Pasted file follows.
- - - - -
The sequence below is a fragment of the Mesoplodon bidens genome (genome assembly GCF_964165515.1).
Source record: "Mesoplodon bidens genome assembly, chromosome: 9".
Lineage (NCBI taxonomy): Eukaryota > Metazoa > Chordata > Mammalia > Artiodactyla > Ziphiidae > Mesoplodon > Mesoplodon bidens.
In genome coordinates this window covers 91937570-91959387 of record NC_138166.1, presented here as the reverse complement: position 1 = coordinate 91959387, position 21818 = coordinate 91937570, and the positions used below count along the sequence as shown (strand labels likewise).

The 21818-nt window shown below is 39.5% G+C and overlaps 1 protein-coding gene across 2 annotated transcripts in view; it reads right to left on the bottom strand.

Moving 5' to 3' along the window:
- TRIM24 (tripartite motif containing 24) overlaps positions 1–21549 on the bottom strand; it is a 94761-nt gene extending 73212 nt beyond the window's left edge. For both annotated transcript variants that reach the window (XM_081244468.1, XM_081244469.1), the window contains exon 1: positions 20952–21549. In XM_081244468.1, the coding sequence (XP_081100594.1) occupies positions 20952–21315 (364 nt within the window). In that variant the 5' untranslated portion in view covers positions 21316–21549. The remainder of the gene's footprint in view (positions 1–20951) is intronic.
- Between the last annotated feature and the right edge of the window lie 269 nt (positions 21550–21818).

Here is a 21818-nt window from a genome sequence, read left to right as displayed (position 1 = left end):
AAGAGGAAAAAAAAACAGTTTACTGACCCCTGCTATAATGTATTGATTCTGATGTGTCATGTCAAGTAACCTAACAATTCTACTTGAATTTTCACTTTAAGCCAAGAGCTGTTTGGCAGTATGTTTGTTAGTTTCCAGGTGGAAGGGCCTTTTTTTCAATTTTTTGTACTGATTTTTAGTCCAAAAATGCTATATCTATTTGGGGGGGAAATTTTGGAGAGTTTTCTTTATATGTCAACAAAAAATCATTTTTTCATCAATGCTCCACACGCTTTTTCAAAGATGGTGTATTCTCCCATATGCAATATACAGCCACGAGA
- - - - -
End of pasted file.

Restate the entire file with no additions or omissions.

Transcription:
The sequence below is a fragment of the Mesoplodon bidens genome (genome assembly GCF_964165515.1).
Source record: "Mesoplodon bidens genome assembly, chromosome: 9".
Lineage (NCBI taxonomy): Eukaryota > Metazoa > Chordata > Mammalia > Artiodactyla > Ziphiidae > Mesoplodon > Mesoplodon bidens.
In genome coordinates this window covers 91937570-91959387 of record NC_138166.1, presented here as the reverse complement: position 1 = coordinate 91959387, position 21818 = coordinate 91937570, and the positions used below count along the sequence as shown (strand labels likewise).

The 21818-nt window shown below is 39.5% G+C and overlaps 1 protein-coding gene across 2 annotated transcripts in view; it reads right to left on the bottom strand.

Moving 5' to 3' along the window:
- TRIM24 (tripartite motif containing 24) overlaps positions 1–21549 on the bottom strand; it is a 94761-nt gene extending 73212 nt beyond the window's left edge. For both annotated transcript variants that reach the window (XM_081244468.1, XM_081244469.1), the window contains exon 1: positions 20952–21549. In XM_081244468.1, the coding sequence (XP_081100594.1) occupies positions 20952–21315 (364 nt within the window). In that variant the 5' untranslated portion in view covers positions 21316–21549. The remainder of the gene's footprint in view (positions 1–20951) is intronic.
- Between the last annotated feature and the right edge of the window lie 269 nt (positions 21550–21818).

Here is a 21818-nt window from a genome sequence, read left to right as displayed (position 1 = left end):
AAGAGGAAAAAAAAACAGTTTACTGACCCCTGCTATAATGTATTGATTCTGATGTGTCATGTCAAGTAACCTAACAATTCTACTTGAATTTTCACTTTAAGCCAAGAGCTGTTTGGCAGTATGTTTGTTAGTTTCCAGGTGGAAGGGCCTTTTTTTCAATTTTTTGTACTGATTTTTAGTCCAAAAATGCTATATCTATTTGGGGGGGAAATTTTGGAGAGTTTTCTTTATATGTCAACAAAAAATCATTTTTTCATCAATGCTCCACACGCTTTTTCAAAGATGGTGTATTCTCCCATATGCAATATACAGCCACGAGA